The Fifth Industrial Revolution will be born in Africa| Stellenbosch Business School Skip to main content
President Cyril Ramaphosa recently formed the Presidential Commission on the Fourth Industrial Revolution (4IR).

As we celebrate Africa Day, it is essential that Africa now has the opportunity to be both a fast follower as it attempts to catch up with global trends, and a first mover as it shapes the fifth industrial revolution.

The Fourth Industrial Revolution holds many challenges for the future of Africa, not least because this fourth in a series of global industrial insurgencies was, like all its predecessors, not out of Africa, but from outside of Africa. In a time yet to come, Africa will be well poised to create the ensuing revolution, and that version of economic insurrection may not be industrial at all.

For the first time since the original industrial revolution, global society is coming to the realisation that humans cannot compete with machines on work designed for machines. This hegemonic paradigm of the machine as the ultimate model is collapsing at long last, having shaped education, work, research and notions of productivity for centuries. As Africa enters the Fourth Industrial Revolution it is reasonable to consider the extent to which Africa must follow the classical trajectory of the West. Superficial claims to leapfrogging may be ill considered, but so are assumptions that Africa must repeat the mistakes of the West.

Therefore, as global society enters the age of self-governing technology, it may well, quite paradoxically, simultaneously be entering the era of exploring what it means to be truly human. In this regard Africa may not need to leapfrog at all. As the birthplace of humanity, Africa has in its DNA the deep knowledge of what it means to be human as part of an enormous number of apparently disparate communities – Africa is already home to over 2 000 languages.

This remarkable competence to navigate extreme social diversity and create meaning through others may be one of Africa’s greatest future exports and FDI attractions as societies grapple for meaning and belonging in what will be ever-diversifying global communities in the Fifth Industrial Revolution.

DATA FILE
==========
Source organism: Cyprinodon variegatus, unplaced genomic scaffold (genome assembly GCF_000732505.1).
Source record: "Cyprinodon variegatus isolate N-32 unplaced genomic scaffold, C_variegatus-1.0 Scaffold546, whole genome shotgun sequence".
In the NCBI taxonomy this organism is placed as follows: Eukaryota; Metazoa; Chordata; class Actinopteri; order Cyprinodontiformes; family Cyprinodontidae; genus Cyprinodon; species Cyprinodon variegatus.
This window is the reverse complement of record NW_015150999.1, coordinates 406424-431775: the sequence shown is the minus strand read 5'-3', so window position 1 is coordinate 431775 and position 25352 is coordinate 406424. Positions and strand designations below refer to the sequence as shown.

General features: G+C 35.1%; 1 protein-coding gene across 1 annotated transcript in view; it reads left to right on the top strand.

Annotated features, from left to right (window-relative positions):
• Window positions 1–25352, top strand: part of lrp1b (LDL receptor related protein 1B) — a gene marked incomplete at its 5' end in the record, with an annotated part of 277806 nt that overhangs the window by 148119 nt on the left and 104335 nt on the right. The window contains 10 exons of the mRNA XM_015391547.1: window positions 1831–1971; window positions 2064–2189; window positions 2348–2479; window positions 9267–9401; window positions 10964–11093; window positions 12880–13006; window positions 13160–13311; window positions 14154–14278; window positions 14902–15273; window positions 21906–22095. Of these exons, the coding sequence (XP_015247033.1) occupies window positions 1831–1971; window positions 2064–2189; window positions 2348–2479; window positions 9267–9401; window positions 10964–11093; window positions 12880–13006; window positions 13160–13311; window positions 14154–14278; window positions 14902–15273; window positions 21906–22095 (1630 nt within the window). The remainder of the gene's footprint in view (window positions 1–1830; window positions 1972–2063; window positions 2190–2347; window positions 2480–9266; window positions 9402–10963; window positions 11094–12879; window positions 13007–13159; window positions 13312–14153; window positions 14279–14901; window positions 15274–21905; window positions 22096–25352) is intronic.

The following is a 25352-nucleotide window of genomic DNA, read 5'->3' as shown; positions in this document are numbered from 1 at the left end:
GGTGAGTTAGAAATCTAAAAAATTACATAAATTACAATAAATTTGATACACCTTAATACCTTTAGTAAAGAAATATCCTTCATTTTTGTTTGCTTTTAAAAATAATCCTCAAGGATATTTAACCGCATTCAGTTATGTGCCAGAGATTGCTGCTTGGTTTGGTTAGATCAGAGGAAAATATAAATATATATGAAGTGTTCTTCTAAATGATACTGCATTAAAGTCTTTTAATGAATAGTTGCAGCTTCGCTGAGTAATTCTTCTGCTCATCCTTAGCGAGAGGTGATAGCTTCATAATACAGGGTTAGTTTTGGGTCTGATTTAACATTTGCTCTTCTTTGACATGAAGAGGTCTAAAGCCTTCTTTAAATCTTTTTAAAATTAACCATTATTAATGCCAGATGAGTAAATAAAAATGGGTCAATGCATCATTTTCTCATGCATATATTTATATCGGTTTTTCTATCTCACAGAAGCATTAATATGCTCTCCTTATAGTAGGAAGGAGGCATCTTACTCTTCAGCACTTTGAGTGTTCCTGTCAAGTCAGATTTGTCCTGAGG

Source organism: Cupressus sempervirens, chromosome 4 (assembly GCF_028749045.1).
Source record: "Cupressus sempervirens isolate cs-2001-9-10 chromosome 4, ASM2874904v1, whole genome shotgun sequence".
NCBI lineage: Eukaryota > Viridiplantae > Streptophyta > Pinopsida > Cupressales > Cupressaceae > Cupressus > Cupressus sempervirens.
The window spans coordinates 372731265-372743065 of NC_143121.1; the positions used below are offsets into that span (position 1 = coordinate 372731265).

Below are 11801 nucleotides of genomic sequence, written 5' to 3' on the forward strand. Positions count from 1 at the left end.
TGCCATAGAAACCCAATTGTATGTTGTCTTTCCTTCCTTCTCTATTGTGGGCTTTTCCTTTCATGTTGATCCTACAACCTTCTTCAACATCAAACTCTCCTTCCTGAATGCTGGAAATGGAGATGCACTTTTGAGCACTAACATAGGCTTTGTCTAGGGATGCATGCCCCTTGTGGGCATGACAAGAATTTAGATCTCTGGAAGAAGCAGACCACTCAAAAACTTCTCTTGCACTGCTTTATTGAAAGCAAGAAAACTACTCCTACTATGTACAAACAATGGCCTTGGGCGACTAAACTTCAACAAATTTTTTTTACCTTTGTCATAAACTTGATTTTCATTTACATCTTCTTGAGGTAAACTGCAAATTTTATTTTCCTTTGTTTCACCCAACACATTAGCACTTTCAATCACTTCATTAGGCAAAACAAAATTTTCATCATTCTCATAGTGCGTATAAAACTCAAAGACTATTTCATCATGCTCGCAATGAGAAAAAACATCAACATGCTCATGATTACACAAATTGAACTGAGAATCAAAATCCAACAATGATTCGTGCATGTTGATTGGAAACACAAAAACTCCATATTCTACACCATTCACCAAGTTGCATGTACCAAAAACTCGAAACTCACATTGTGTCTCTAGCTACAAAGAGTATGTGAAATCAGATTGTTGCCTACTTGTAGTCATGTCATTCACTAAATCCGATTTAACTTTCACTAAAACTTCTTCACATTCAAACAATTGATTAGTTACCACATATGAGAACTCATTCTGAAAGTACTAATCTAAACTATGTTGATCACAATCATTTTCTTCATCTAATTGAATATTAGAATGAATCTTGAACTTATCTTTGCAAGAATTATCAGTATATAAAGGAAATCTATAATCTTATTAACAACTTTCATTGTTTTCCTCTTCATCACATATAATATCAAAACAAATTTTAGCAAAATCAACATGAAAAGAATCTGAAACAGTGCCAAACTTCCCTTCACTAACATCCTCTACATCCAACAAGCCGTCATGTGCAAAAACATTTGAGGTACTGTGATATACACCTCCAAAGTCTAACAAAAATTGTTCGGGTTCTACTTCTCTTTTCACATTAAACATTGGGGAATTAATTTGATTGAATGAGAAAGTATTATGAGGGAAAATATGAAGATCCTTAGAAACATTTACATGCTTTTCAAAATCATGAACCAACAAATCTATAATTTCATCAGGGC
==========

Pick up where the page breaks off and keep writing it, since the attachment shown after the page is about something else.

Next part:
Following Africa’s rhythms

It should be understood that Africa will dance to her own, unique rhythm. The tempo will not be a simple march or an elegant waltz. It will be syncopated and often inaudible, but the successful strategist will discern the extravagant noise-to-signal ratio and discover symphony in the cacophony. Africa’s eternal beat, while varying in tempo, will show no sign of slowing down for the longer term.

Strategists with a humble ear to the ground will detect the rumbling risk but simultaneously sense the growing opportunity to dance with her abundance.

Perhaps it is intellectual laziness, confounded by Africa’s complexity, which has often limited perspectives on the continent to beads, drums and animal prints. It is easy to detect findings that describe Africa’s challenges: HIV, malaria, TB, tribalism, poverty, civil war, corruption and dictators with excessive and apparently invulnerable periods of tenure in power.

The solutions seem equally obvious at first glance: develop the uncultivated agricultural sector, expand tourism and ensure value-added industries around natural resources, specifically in mining.

But patently, despite the presenting simplicity of challenges and solutions, Africa remains a largely unresolved conundrum for most Western strategists. Many have arrived with a “business-in-a-box” approach, moulded from Western models of operation, only to discover at their cost the utter impossibility of a copy-and-paste approach, despite their proven track records in the West.

We may be entering a time in which Africa, therefore, deserves a great deal more investigation. And the line of questioning must extend beyond why Africa remains so resistant to Western models and must include an appreciative interrogation of Africa’s nuanced identity. Even the most rational two-by-two-matrix strategist must recognise the potential value of this future perspective and its clear distinction from a common Western paradigm in which self-serving short-termism has all but annihilated a sense of systemic awareness.

The Western strategist might recoil from such distinction, believing it to be inefficient and even mythically opaque. But Africa will not be defined by strategists. The more discerning strategic adventurer can only dance with Africa’s apparently peculiar rhythm. And the clumsiness of the spreadsheet-minded strategist is no fault of Africa.

Africa’s distinctiveness only emerges with an open engagement with her ostensible eccentricities. What appear as peculiarities today will represent much of the norm as Africa’s demographic dividend starts to yield opportunity. By that time Western ‘rigour’ must have adopted alternative strategic models that define relationships beyond a tactical continental dalliance. Africa – fluid, dynamic, complex and diverse – is here for the very long term and the potential for learning about and from Africa is boundless.


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